CANADA: Ontario's re-elected Conservative government is ruffling feathers with a radical reform package, reports Nathan Greenfield
Teachers will have their professional knowledge examined every three years and pupils will face annual standardised tests, following the re-election of the ruling Progressive Conservative party in Canada's largest province, Ontario.
The electoral pledges will continue premier Mike Harris's four-year overhaul of education, which has brought clashes with teachers' unions and school board officials. The number of boards was slashed from 129 to 72, funding was centralised, teachers' pay was capped and the number of hours they had to spend in the classroom was set down in legislation. A back-to-basics curriculum was introduced last year and, the year before, standardised tests were brought in at ages 9, 12 and 15.
The Charter of Education Rights and Responsibilities, a major plank in the Conservatives' election platform, set out plans to end the practice of "social promotion" - where pupils go up a grade each year, regardless of attainment - and extend testing to all grades, a move supported even by the leader of the opposition Liberals, Dalton McGuinty.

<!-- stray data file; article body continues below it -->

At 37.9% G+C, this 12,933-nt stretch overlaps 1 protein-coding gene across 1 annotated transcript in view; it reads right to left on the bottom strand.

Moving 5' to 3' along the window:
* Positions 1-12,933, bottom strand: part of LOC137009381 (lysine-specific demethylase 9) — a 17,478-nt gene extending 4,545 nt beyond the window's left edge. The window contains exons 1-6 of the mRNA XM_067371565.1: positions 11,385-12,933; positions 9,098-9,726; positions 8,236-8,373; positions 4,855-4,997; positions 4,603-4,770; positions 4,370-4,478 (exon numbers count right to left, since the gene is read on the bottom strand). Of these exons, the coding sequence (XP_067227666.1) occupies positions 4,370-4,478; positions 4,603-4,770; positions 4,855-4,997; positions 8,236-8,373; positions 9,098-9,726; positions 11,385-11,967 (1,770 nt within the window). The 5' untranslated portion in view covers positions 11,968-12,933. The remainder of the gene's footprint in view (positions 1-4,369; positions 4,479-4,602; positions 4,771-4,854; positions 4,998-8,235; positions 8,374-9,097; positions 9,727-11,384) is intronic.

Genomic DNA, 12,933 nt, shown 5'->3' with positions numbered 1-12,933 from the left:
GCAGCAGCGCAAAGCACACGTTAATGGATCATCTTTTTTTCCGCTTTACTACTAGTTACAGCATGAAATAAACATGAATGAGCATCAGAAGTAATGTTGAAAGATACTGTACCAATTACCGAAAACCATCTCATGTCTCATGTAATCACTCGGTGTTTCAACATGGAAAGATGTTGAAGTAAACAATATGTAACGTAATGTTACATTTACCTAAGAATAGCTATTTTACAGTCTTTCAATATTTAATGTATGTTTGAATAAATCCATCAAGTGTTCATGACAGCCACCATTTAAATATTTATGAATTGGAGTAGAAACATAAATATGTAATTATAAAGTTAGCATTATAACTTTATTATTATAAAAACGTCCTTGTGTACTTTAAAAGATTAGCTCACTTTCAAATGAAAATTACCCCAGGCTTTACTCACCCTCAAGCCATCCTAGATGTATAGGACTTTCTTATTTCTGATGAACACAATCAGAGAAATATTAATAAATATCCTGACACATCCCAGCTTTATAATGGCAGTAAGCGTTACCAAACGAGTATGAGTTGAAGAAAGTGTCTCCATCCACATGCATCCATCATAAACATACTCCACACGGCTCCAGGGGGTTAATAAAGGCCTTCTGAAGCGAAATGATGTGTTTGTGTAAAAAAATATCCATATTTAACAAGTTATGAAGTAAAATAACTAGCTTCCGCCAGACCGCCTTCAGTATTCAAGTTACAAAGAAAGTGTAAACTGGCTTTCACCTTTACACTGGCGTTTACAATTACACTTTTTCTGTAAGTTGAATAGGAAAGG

Although generally supportive of the idea, Liz Sandles, president of the Ontario School Boards Association, said it would be a mistake to "pour too many resources into the testing industry and to test every child every year on everything".
More contentious is the plan to test and recertify teachers every three years. According to premier Harris, himself a former teacher, testing - on core knowledge of their subject or, for primary teachers, the curriculum - will ensure the accountability and excellence of teachers. He said: "We must guarantee parents that time and effort teachers spend upgrading their skills makes a difference in the classroom," he said.
The association opposes the plan, noting that it was made public before being given to the Ontario College of Teachers, the body responsible for certifying and disciplining teachers, or the school boards, who employ the province's 125,000 teachers.
Ms Sandles said it was unfair to target teachers as the only profession required to sit a recertification exam every three years, when this was not required of doctors or lawyers. The association did, however, agree that teachers should take accredited retraining courses.
Marshall Jarvis, the president of the Ontario English Catholic Teachers Association, accused the premier of teacher-bashing by implying that they were not keeping up with changes in their fields.
"Teacher testing is truly irrelevant to what is happening in the classroom. The premier has created a policy based upon polls rather than educational relevance. Our information shows, on an annual basis, 80 per cent of teachers are involved in professional development."
There is broad support for the proposed introduction of school report cards and adjusted, value-added league tables.
Ms Sandles said: "We believe that parents should know how their kid's school has performed in provincial tests. We don't believe, however that this information should be used to produce simplistic rankings of schools."